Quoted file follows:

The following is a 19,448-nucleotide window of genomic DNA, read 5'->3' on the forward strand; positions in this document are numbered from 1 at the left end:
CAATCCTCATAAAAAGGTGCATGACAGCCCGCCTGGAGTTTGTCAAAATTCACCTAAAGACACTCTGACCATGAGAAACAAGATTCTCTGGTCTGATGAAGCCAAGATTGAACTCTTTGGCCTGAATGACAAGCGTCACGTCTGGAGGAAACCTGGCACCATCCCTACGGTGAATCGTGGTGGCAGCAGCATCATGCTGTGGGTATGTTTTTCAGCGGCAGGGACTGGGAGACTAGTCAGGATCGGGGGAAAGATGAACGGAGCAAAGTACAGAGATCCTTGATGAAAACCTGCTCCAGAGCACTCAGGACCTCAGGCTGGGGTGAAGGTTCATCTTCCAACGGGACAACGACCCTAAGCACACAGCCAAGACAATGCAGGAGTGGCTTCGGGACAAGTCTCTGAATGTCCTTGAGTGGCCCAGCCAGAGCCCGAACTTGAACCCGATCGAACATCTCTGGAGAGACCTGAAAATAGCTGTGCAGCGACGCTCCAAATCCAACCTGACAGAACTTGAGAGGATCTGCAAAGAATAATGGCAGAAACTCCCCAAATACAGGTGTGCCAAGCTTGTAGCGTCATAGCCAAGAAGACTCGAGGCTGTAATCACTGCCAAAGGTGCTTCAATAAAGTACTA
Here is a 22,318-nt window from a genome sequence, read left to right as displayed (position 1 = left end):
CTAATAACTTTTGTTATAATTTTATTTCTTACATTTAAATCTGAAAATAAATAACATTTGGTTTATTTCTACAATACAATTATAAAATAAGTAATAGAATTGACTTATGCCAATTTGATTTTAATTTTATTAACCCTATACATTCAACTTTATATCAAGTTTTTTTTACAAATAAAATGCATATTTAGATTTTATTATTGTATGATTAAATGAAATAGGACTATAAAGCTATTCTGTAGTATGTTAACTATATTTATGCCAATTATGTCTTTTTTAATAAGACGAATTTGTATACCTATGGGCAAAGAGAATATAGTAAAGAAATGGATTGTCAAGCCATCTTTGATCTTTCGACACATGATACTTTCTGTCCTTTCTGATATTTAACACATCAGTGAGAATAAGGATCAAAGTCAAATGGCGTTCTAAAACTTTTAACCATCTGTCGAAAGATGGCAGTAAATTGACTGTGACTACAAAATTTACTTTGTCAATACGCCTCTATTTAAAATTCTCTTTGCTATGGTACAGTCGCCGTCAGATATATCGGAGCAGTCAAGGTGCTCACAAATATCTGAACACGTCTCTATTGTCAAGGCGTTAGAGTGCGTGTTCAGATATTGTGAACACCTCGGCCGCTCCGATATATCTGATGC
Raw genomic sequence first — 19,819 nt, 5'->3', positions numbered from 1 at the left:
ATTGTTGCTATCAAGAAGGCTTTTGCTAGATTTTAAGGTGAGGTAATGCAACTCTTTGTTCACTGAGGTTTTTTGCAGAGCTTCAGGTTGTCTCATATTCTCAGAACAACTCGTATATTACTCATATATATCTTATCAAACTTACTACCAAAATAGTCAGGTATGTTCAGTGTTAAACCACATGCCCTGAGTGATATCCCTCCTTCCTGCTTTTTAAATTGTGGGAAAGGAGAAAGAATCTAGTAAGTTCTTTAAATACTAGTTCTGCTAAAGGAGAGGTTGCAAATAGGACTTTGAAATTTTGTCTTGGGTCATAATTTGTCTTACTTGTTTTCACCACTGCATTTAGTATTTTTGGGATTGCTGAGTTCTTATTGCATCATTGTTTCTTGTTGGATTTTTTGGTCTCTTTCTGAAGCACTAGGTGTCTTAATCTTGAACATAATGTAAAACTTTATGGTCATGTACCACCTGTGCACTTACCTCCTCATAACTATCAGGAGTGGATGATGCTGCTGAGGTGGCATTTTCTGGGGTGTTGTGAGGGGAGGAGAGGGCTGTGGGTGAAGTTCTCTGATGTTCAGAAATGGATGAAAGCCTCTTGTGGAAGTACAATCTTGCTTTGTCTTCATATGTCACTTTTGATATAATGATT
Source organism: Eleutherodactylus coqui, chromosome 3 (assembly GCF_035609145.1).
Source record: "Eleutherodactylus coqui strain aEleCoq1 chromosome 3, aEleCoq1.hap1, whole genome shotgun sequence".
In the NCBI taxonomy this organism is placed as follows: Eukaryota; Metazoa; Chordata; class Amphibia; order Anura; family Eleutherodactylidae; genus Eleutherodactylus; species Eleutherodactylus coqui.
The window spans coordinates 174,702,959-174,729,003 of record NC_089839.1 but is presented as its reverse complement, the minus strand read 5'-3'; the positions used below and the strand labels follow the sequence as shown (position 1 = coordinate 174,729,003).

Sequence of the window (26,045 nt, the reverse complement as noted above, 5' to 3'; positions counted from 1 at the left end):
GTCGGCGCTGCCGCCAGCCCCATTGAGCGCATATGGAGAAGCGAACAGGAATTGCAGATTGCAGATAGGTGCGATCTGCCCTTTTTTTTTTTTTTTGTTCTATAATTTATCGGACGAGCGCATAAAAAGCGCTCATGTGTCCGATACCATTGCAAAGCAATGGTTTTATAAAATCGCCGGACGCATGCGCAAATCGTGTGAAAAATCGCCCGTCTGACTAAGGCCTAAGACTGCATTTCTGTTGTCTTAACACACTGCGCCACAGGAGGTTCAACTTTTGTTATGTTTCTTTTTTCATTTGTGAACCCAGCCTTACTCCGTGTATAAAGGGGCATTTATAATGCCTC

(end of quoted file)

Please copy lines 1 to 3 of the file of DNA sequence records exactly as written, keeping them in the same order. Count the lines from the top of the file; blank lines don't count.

The following is a 19,448-nucleotide window of genomic DNA, read 5'->3' on the forward strand; positions in this document are numbered from 1 at the left end:
CAATCCTCATAAAAAGGTGCATGACAGCCCGCCTGGAGTTTGTCAAAATTCACCTAAAGACACTCTGACCATGAGAAACAAGATTCTCTGGTCTGATGAAGCCAAGATTGAACTCTTTGGCCTGAATGACAAGCGTCACGTCTGGAGGAAACCTGGCACCATCCCTACGGTGAATCGTGGTGGCAGCAGCATCATGCTGTGGGTATGTTTTTCAGCGGCAGGGACTGGGAGACTAGTCAGGATCGGGGGAAAGATGAACGGAGCAAAGTACAGAGATCCTTGATGAAAACCTGCTCCAGAGCACTCAGGACCTCAGGCTGGGGTGAAGGTTCATCTTCCAACGGGACAACGACCCTAAGCACACAGCCAAGACAATGCAGGAGTGGCTTCGGGACAAGTCTCTGAATGTCCTTGAGTGGCCCAGCCAGAGCCCGAACTTGAACCCGATCGAACATCTCTGGAGAGACCTGAAAATAGCTGTGCAGCGACGCTCCAAATCCAACCTGACAGAACTTGAGAGGATCTGCAAAGAATAATGGCAGAAACTCCCCAAATACAGGTGTGCCAAGCTTGTAGCGTCATAGCCAAGAAGACTCGAGGCTGTAATCACTGCCAAAGGTGCTTCAATAAAGTACTA
Here is a 22,318-nt window from a genome sequence, read left to right as displayed (position 1 = left end):